Humans can quickly recognize objects in a dynamically changing world. This ability is showcased by the fact that observers succeed at recognizing objects in rapidly changing image sequences, at up to 13 ms/image. To date, the mechanisms that govern dynamic object recognition remain poorly understood. Here, we developed deep learning models for dynamic recognition and compared different computational mechanisms, contrasting feedforward and recurrent, single-image and sequential processing as well as different forms of adaptation. We found that only models that integrate images sequentially via lateral recurrence mirrored human performance (N = 36) and were predictive of trial-by-trial responses across image durations (13-80 ms/image). Importantly, models with sequential lateral-recurrent integration also captured how human performance changes as a function of image presentation durations, with models processing images for a few time steps capturing human object recognition at shorter presentation durations and models processing images for more time steps capturing human object recognition at longer presentation durations. Furthermore, augmenting such a recurrent model with adaptation markedly improved dynamic recognition performance and accelerated its representational dynamics, thereby predicting human trial-by-trial responses using fewer processing resources. Together, these findings provide new insights into the mechanisms rendering object recognition so fast and effective in a dynamic visual world.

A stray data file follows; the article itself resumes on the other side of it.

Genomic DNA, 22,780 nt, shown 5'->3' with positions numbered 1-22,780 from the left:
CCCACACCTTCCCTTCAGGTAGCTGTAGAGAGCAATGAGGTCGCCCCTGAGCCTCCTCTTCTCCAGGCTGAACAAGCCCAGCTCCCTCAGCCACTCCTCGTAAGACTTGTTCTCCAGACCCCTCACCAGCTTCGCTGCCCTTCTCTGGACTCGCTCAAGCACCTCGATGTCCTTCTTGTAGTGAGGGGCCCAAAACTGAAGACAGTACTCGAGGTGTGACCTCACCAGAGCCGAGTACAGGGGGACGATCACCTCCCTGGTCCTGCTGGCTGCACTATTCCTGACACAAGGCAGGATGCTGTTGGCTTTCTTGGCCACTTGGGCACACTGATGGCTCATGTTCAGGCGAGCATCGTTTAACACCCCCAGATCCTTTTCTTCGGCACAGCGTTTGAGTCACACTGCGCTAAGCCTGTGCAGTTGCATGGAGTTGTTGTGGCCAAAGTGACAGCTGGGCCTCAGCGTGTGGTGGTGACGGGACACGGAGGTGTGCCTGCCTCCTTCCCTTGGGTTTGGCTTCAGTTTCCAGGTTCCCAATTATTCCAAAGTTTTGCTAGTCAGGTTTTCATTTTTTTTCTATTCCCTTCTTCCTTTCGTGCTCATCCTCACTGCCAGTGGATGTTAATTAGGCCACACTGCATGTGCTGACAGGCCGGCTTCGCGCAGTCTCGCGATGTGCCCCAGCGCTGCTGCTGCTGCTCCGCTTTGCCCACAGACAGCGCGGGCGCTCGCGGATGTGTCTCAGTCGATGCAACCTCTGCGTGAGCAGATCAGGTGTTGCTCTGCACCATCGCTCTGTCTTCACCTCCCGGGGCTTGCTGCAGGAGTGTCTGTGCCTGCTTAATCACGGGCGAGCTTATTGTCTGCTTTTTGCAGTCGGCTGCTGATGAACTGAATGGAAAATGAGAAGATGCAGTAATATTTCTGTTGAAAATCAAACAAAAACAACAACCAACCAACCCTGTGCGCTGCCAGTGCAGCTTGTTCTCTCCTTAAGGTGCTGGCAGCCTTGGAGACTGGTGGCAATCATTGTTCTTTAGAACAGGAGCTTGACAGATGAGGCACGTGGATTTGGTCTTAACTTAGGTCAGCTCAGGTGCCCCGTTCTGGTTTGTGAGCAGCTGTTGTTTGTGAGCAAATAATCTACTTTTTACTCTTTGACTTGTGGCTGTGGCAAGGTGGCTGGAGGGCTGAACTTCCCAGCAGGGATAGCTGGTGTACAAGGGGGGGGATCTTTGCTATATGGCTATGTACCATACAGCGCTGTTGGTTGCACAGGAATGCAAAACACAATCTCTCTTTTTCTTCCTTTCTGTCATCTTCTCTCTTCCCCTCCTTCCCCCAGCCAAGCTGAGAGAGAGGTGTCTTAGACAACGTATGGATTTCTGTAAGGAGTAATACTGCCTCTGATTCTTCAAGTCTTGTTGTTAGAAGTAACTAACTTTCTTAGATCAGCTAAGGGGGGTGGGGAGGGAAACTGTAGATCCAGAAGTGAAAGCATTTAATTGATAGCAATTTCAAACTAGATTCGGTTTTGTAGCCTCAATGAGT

PLoS Computational Biology

Sörensen, L., Bohte, S., de Jong, D., Slagter, H., & Scholte, S. (2023). Mechanisms of human dynamic object recognition revealed by sequential deep neural networks. PLoS Computational Biology, 19(6). doi:10.1371/journal.pcbi.1011169